Over the top with the 21st Glastonbury Fusiliers

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The Independent Culture

It was as close to war reporting as I ever want to come. At Paddington, early on Sunday morning, the Glastonbury reinforcements lined up for the first train out, a couple of combat veterans here and there. The novices, such as myself, were right to be apprehensive.

It was as close to war reporting as I ever want to come. At Paddington, early on Sunday morning, the Glastonbury reinforcements lined up for the first train out, a couple of combat veterans here and there. The novices, such as myself, were right to be apprehensive.

We saw our first casualties at Castle Cary, the closest station to the festival site, lying exhausted along both platforms as they waited for evacuation, and the signs of battle thickened as buses shuttled us the final few miles to the front.

Small groups of deserters walking away in a dazed shuffle; roads clogged with vehicles; the unlovely detritus of discarded ration packs and drink cans scattered in the hedgerows. Long before we saw the field we could hear the boom and pulse of the action.Almost everyone here was a volunteer though, drawn by idealism or zeal to the 21st Glastonbury Festival - a rural gathering in Somerset that began as an oversized picnic with accompanying music and has steadily grown to become one of the annual events of the alternative season.

Some had come to get out of their brains. Placards offered "legal trip" but the illegal alternatives were advertised and enjoyed almost as openly.

Others came to profit, manning the stalls in the tented high streets that spring up to serve an instant town of up to 100,000 people and offer both the luxuries of festival life - lavatory roll and torch batteries - and its essentials - tie-dye butterflies, Navajo dream-catchers and skull-shaped candles. Food stalls are everywhere. Some determined to rise above their circumstances, such as the Art Café, and others happy to wallow in it, such as the candidly named Lower Depths.

Others still had come to pilfer, although arrests were down on previous years. By this morning police had made 187 arrests and 70 people had been charged with various offences. Of the 1,140 reported crimes, 898 were tent-related thefts, with 105 robberies and 27 assaults. Many campers lost all their possessions or even the entire tent in raids.

It was impossible to believe that any had come for the scenery. When the event began 30 years ago, its founder, Michael Eavis, aimed to bring urban rock together with rural beauty, but success means that practice has long since parted company from theory. After two days of heavy self-gratification, the green fields on which he nourishes his cows have been transformed into terrain that looks like landfill; an impacted mash of broken glass, crumpled cans, smeared food and half-burnt rubbish.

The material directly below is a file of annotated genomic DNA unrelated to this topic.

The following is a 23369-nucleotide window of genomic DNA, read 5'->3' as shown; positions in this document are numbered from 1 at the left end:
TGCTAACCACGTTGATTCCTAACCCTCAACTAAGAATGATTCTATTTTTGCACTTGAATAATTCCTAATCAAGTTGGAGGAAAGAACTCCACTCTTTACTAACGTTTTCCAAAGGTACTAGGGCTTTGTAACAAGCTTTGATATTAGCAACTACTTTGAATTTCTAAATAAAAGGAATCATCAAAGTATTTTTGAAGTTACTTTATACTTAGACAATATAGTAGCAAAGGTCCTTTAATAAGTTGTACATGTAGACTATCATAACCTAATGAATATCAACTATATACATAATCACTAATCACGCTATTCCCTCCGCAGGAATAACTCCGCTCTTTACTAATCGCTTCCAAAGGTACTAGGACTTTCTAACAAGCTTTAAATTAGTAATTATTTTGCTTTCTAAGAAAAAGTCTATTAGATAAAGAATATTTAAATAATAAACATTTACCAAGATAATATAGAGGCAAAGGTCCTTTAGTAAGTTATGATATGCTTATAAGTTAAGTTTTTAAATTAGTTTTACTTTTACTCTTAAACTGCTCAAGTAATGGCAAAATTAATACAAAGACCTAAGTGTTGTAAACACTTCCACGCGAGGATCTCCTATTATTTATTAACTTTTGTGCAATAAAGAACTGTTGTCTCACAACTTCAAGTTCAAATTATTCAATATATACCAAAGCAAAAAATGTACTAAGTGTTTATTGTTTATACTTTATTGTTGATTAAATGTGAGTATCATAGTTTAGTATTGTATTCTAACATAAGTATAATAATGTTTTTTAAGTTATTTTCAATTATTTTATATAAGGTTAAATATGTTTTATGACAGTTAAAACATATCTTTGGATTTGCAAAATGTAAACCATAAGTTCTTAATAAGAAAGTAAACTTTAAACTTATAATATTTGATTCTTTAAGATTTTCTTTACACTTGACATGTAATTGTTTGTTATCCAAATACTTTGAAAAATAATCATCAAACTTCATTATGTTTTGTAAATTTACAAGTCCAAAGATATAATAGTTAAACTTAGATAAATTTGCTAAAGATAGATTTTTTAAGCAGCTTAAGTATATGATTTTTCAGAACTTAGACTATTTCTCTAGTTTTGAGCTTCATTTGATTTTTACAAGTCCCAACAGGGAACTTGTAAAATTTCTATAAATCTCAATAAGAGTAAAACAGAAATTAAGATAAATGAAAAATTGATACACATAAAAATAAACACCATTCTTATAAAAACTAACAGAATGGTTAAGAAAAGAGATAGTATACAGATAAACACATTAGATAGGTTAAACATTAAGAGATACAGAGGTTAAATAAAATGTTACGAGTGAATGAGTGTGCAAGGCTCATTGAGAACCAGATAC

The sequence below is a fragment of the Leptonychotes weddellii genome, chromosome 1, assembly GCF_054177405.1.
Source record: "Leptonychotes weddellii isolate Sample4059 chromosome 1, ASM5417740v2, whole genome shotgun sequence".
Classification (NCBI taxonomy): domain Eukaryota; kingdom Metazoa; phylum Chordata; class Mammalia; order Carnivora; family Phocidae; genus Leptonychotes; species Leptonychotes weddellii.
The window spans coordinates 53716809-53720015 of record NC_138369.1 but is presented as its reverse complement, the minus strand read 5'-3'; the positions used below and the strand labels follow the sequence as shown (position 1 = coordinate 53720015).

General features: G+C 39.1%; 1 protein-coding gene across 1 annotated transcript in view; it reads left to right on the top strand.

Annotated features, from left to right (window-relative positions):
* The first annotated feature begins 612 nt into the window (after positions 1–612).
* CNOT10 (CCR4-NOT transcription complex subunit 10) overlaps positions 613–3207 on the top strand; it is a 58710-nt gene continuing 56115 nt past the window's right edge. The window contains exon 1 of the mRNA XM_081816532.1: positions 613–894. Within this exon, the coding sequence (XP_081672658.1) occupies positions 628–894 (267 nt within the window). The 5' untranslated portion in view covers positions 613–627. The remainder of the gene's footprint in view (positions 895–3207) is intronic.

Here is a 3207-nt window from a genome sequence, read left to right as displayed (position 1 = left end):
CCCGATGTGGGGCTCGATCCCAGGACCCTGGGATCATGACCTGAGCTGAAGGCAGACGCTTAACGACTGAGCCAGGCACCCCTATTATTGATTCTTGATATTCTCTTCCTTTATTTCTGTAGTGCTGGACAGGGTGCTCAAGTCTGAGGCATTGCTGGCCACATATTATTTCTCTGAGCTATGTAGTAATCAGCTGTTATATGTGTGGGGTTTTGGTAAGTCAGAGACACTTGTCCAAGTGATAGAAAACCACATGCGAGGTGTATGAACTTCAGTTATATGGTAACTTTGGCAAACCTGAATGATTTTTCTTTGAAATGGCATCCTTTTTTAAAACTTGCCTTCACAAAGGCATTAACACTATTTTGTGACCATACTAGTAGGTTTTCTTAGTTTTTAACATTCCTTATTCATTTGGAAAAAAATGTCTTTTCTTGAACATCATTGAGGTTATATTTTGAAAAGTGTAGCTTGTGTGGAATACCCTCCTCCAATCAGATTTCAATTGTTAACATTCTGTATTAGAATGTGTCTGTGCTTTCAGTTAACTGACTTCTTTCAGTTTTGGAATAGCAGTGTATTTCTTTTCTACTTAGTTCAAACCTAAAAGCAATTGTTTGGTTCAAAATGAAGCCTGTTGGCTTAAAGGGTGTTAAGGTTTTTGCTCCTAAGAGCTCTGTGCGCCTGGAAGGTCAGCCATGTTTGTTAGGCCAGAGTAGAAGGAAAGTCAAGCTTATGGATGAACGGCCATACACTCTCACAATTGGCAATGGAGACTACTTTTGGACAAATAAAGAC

In the main arena, volunteers from Avon Friends of the Earth pick their way haplessly through the crowds with recycling bags, their faces aghast at what is being done to their friend. Every now and then, the rich fragrance of human excrement drifts across the crowd.

The site maps mark the location of Glastonbury's notoriously challenging ablutions but don't include information about the prevailing winds. Those lured to The Glade by its idyllic name will have been disappointed. A vast sound system blasted music at a volume loud enough to strip the leaves from the trees.

None of this matters to the festival faithful, who come mostly for a live jukebox of top-level performers. The 100,000 legitimate visitors to this year's festival are believed to have been joined by between 10,000 and 15,000 people who climbed over, or tunnelled under, the 14ft perimeter barrier around the 600-acre site. Next year organisers have plans to put up a new £1m steel fence to stop the problem. The measures will be financed by increasing the official capacity by 10,000.

At midday on Sunday, Mr Eavis made his traditional annual announcement that it was "the best one so far", an utterance as indifferent to hard realities as the traditional wedding vows. But, for devotees, he's probably only saying what they truly believe. Reliable memory and enthusiastic festival participation not being neurologically compatible. By Sunday evening the crowds would have forgotten their disappointment at Burt Bacharach's no-show (damaged hand or a sudden excess of squeamishness); forgotten the alarming afternoon rumours that David Bowie had succumbed to laryngitis; forgotten the squalor and the fatigue, and be looking ahead to next year.

According to the woman running the Festival Bookshop, the big seller this year was the Lonely Planet Guide to India. It seems that some people's appetite for primitive plumbing, unreliable transport and exotic culture is inexhaustible.

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